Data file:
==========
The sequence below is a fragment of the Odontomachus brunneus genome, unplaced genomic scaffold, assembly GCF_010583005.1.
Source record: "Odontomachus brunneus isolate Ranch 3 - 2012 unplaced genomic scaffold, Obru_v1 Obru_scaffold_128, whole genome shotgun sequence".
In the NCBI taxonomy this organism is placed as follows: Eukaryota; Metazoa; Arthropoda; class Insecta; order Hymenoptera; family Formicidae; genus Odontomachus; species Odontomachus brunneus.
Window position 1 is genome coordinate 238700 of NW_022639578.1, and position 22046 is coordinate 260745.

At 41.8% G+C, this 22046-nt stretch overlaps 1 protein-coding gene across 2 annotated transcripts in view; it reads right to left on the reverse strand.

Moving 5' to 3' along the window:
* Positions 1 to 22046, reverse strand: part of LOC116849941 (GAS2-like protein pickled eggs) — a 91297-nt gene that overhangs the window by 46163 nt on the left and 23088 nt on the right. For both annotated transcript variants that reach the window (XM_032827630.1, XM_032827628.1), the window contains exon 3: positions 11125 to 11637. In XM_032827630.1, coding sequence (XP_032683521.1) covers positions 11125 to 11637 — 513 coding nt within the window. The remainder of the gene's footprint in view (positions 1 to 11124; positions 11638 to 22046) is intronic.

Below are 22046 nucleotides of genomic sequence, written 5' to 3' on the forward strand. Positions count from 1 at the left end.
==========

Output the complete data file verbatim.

The sequence below is a fragment of the Odontomachus brunneus genome, unplaced genomic scaffold, assembly GCF_010583005.1.
Source record: "Odontomachus brunneus isolate Ranch 3 - 2012 unplaced genomic scaffold, Obru_v1 Obru_scaffold_128, whole genome shotgun sequence".
In the NCBI taxonomy this organism is placed as follows: Eukaryota; Metazoa; Arthropoda; class Insecta; order Hymenoptera; family Formicidae; genus Odontomachus; species Odontomachus brunneus.
Window position 1 is genome coordinate 238700 of NW_022639578.1, and position 22046 is coordinate 260745.

At 41.8% G+C, this 22046-nt stretch overlaps 1 protein-coding gene across 2 annotated transcripts in view; it reads right to left on the reverse strand.

Moving 5' to 3' along the window:
* Positions 1 to 22046, reverse strand: part of LOC116849941 (GAS2-like protein pickled eggs) — a 91297-nt gene that overhangs the window by 46163 nt on the left and 23088 nt on the right. For both annotated transcript variants that reach the window (XM_032827630.1, XM_032827628.1), the window contains exon 3: positions 11125 to 11637. In XM_032827630.1, coding sequence (XP_032683521.1) covers positions 11125 to 11637 — 513 coding nt within the window. The remainder of the gene's footprint in view (positions 1 to 11124; positions 11638 to 22046) is intronic.

Below are 22046 nucleotides of genomic sequence, written 5' to 3' on the forward strand. Positions count from 1 at the left end.